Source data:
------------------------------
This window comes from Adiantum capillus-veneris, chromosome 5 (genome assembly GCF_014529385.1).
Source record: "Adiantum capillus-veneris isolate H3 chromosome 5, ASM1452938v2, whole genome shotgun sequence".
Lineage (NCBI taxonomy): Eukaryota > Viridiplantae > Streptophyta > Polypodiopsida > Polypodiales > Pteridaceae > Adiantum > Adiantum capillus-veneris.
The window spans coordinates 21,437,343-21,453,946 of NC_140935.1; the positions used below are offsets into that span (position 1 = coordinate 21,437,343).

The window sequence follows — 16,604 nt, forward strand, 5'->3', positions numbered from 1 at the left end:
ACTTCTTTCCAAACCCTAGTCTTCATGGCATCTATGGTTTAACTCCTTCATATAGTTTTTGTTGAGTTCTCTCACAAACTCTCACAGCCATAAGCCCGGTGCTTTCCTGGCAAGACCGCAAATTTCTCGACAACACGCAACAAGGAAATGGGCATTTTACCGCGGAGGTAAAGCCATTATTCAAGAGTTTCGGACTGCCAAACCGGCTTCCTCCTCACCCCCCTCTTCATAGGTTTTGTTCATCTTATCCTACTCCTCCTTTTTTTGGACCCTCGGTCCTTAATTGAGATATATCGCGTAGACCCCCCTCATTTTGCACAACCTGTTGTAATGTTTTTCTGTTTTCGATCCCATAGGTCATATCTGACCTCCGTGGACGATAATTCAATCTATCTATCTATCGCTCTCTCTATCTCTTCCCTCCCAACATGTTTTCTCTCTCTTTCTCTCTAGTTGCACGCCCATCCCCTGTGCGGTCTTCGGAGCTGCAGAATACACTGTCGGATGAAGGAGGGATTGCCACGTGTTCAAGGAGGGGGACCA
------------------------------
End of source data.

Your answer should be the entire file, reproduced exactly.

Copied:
This window comes from Adiantum capillus-veneris, chromosome 5 (genome assembly GCF_014529385.1).
Source record: "Adiantum capillus-veneris isolate H3 chromosome 5, ASM1452938v2, whole genome shotgun sequence".
Lineage (NCBI taxonomy): Eukaryota > Viridiplantae > Streptophyta > Polypodiopsida > Polypodiales > Pteridaceae > Adiantum > Adiantum capillus-veneris.
The window spans coordinates 21,437,343-21,453,946 of NC_140935.1; the positions used below are offsets into that span (position 1 = coordinate 21,437,343).

The window sequence follows — 16,604 nt, forward strand, 5'->3', positions numbered from 1 at the left end:
ACTTCTTTCCAAACCCTAGTCTTCATGGCATCTATGGTTTAACTCCTTCATATAGTTTTTGTTGAGTTCTCTCACAAACTCTCACAGCCATAAGCCCGGTGCTTTCCTGGCAAGACCGCAAATTTCTCGACAACACGCAACAAGGAAATGGGCATTTTACCGCGGAGGTAAAGCCATTATTCAAGAGTTTCGGACTGCCAAACCGGCTTCCTCCTCACCCCCCTCTTCATAGGTTTTGTTCATCTTATCCTACTCCTCCTTTTTTTGGACCCTCGGTCCTTAATTGAGATATATCGCGTAGACCCCCCTCATTTTGCACAACCTGTTGTAATGTTTTTCTGTTTTCGATCCCATAGGTCATATCTGACCTCCGTGGACGATAATTCAATCTATCTATCTATCGCTCTCTCTATCTCTTCCCTCCCAACATGTTTTCTCTCTCTTTCTCTCTAGTTGCACGCCCATCCCCTGTGCGGTCTTCGGAGCTGCAGAATACACTGTCGGATGAAGGAGGGATTGCCACGTGTTCAAGGAGGGGGACCA